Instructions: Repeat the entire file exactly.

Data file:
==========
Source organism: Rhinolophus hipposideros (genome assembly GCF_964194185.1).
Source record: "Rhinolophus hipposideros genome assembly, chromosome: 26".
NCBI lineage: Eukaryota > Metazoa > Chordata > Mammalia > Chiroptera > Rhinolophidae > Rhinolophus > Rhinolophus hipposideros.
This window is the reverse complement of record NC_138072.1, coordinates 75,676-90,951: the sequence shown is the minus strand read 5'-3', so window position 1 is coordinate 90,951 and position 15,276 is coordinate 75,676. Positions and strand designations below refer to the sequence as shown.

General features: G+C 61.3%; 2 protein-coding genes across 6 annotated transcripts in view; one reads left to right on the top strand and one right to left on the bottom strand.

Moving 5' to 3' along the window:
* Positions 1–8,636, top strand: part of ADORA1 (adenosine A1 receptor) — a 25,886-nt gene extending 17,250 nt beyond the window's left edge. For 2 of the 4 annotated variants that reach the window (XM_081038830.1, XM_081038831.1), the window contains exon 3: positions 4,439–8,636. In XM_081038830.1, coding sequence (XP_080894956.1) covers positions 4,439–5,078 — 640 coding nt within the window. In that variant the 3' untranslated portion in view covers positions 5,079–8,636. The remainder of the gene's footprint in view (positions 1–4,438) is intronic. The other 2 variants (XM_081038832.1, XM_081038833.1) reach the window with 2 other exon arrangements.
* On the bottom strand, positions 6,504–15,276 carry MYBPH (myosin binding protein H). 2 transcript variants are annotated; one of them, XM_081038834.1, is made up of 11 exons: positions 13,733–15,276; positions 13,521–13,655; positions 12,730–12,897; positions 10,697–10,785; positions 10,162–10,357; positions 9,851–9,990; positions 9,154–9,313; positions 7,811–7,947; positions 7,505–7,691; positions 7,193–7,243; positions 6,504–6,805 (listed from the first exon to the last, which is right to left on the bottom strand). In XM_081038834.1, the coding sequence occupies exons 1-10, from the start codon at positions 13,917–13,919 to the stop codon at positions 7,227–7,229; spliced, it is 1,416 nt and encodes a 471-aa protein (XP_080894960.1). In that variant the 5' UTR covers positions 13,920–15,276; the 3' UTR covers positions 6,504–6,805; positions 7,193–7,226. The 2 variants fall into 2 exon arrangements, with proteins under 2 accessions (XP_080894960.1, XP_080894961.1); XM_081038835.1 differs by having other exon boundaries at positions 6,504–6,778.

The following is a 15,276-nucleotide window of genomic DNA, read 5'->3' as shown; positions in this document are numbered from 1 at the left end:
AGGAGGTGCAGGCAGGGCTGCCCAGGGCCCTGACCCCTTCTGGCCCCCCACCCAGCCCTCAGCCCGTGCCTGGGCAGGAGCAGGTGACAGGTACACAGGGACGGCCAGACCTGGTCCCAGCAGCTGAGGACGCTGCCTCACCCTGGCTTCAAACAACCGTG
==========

Source organism: Rhinolophus hipposideros (genome assembly GCF_964194185.1).
Source record: "Rhinolophus hipposideros genome assembly, chromosome: 26".
NCBI lineage: Eukaryota > Metazoa > Chordata > Mammalia > Chiroptera > Rhinolophidae > Rhinolophus > Rhinolophus hipposideros.
This window is the reverse complement of record NC_138072.1, coordinates 75,676-90,951: the sequence shown is the minus strand read 5'-3', so window position 1 is coordinate 90,951 and position 15,276 is coordinate 75,676. Positions and strand designations below refer to the sequence as shown.

General features: G+C 61.3%; 2 protein-coding genes across 6 annotated transcripts in view; one reads left to right on the top strand and one right to left on the bottom strand.

Moving 5' to 3' along the window:
* Positions 1–8,636, top strand: part of ADORA1 (adenosine A1 receptor) — a 25,886-nt gene extending 17,250 nt beyond the window's left edge. For 2 of the 4 annotated variants that reach the window (XM_081038830.1, XM_081038831.1), the window contains exon 3: positions 4,439–8,636. In XM_081038830.1, coding sequence (XP_080894956.1) covers positions 4,439–5,078 — 640 coding nt within the window. In that variant the 3' untranslated portion in view covers positions 5,079–8,636. The remainder of the gene's footprint in view (positions 1–4,438) is intronic. The other 2 variants (XM_081038832.1, XM_081038833.1) reach the window with 2 other exon arrangements.
* On the bottom strand, positions 6,504–15,276 carry MYBPH (myosin binding protein H). 2 transcript variants are annotated; one of them, XM_081038834.1, is made up of 11 exons: positions 13,733–15,276; positions 13,521–13,655; positions 12,730–12,897; positions 10,697–10,785; positions 10,162–10,357; positions 9,851–9,990; positions 9,154–9,313; positions 7,811–7,947; positions 7,505–7,691; positions 7,193–7,243; positions 6,504–6,805 (listed from the first exon to the last, which is right to left on the bottom strand). In XM_081038834.1, the coding sequence occupies exons 1-10, from the start codon at positions 13,917–13,919 to the stop codon at positions 7,227–7,229; spliced, it is 1,416 nt and encodes a 471-aa protein (XP_080894960.1). In that variant the 5' UTR covers positions 13,920–15,276; the 3' UTR covers positions 6,504–6,805; positions 7,193–7,226. The 2 variants fall into 2 exon arrangements, with proteins under 2 accessions (XP_080894960.1, XP_080894961.1); XM_081038835.1 differs by having other exon boundaries at positions 6,504–6,778.

The following is a 15,276-nucleotide window of genomic DNA, read 5'->3' as shown; positions in this document are numbered from 1 at the left end:
AGGAGGTGCAGGCAGGGCTGCCCAGGGCCCTGACCCCTTCTGGCCCCCCACCCAGCCCTCAGCCCGTGCCTGGGCAGGAGCAGGTGACAGGTACACAGGGACGGCCAGACCTGGTCCCAGCAGCTGAGGACGCTGCCTCACCCTGGCTTCAAACAACCGTG